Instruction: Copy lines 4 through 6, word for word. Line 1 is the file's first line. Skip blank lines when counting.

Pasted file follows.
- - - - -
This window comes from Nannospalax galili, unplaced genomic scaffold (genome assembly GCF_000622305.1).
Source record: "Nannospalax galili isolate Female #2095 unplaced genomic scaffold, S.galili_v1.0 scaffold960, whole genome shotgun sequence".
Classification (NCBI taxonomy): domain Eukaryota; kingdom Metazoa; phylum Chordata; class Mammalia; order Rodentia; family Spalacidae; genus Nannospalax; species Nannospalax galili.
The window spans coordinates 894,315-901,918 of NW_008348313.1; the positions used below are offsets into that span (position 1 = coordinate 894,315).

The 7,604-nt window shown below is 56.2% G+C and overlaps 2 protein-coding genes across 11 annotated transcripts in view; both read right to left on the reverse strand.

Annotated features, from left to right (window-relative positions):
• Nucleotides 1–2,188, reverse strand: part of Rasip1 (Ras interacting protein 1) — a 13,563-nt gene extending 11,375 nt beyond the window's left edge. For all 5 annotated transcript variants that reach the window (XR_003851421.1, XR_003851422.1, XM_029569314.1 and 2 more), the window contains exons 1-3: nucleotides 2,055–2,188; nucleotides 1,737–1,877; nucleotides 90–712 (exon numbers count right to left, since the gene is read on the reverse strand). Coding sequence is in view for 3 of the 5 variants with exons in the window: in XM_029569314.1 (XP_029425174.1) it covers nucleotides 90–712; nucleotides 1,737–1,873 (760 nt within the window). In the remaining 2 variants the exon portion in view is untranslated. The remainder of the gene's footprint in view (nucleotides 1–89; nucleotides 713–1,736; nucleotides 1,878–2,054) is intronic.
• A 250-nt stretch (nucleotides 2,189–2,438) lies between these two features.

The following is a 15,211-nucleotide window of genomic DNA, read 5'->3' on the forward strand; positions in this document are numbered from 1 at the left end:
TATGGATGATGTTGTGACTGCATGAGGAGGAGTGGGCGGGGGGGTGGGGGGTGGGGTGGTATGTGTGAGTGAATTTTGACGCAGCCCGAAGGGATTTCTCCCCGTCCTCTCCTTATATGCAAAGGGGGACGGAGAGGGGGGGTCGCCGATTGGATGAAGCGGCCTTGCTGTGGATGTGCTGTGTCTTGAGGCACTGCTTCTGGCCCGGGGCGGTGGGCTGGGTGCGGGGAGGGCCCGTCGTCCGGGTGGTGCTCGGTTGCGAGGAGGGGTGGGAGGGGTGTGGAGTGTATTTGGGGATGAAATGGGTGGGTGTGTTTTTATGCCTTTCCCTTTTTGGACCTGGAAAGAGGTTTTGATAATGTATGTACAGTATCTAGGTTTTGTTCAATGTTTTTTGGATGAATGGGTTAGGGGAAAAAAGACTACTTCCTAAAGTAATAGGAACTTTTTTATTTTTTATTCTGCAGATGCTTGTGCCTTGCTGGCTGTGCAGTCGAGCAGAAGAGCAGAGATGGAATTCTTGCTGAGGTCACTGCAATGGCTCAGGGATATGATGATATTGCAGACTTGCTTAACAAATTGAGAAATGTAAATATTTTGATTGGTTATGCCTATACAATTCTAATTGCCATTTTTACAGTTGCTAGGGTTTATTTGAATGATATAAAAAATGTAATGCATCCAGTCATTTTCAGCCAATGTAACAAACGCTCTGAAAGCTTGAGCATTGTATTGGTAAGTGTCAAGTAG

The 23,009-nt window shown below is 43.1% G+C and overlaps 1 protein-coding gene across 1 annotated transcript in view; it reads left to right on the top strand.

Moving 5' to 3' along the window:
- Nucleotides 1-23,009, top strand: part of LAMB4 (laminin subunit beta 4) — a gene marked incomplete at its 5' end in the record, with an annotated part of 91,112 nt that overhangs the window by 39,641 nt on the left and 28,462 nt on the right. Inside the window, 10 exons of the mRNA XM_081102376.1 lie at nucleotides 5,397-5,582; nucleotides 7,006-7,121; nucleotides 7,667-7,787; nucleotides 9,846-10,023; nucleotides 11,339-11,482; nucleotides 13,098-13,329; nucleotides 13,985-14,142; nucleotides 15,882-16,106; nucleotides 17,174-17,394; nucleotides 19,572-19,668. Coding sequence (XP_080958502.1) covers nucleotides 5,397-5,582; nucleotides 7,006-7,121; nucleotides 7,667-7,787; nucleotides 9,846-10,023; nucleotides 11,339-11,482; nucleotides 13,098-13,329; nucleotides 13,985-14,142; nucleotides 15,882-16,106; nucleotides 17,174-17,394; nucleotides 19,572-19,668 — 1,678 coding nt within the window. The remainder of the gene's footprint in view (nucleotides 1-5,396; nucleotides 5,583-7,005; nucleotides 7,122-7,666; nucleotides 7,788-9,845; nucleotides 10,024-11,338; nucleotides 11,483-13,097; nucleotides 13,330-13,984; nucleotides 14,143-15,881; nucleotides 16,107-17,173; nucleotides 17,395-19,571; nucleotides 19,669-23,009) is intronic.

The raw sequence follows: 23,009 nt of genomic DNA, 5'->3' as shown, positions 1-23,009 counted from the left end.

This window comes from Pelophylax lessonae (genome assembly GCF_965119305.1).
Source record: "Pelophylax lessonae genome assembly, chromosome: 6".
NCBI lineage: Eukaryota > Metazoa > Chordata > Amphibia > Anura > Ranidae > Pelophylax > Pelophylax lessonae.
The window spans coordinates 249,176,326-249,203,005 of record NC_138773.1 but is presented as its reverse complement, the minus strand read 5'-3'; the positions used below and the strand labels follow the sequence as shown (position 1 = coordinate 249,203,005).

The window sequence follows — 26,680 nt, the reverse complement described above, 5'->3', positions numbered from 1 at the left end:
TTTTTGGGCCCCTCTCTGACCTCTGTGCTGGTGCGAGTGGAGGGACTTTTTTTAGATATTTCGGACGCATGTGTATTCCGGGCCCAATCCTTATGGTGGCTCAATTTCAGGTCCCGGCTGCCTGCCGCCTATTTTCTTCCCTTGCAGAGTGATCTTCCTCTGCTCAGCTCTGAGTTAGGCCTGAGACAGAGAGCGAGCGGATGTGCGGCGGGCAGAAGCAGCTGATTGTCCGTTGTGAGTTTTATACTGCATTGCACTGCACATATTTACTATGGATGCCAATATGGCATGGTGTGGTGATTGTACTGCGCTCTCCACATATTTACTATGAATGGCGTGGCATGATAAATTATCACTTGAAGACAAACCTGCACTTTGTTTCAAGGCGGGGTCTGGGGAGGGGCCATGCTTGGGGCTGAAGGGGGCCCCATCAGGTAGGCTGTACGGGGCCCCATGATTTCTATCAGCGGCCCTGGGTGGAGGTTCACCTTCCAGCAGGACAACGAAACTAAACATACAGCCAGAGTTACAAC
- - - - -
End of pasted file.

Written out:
The window spans coordinates 894,315-901,918 of NW_008348313.1; the positions used below are offsets into that span (position 1 = coordinate 894,315).

The 7,604-nt window shown below is 56.2% G+C and overlaps 2 protein-coding genes across 11 annotated transcripts in view; both read right to left on the reverse strand.

Annotated features, from left to right (window-relative positions):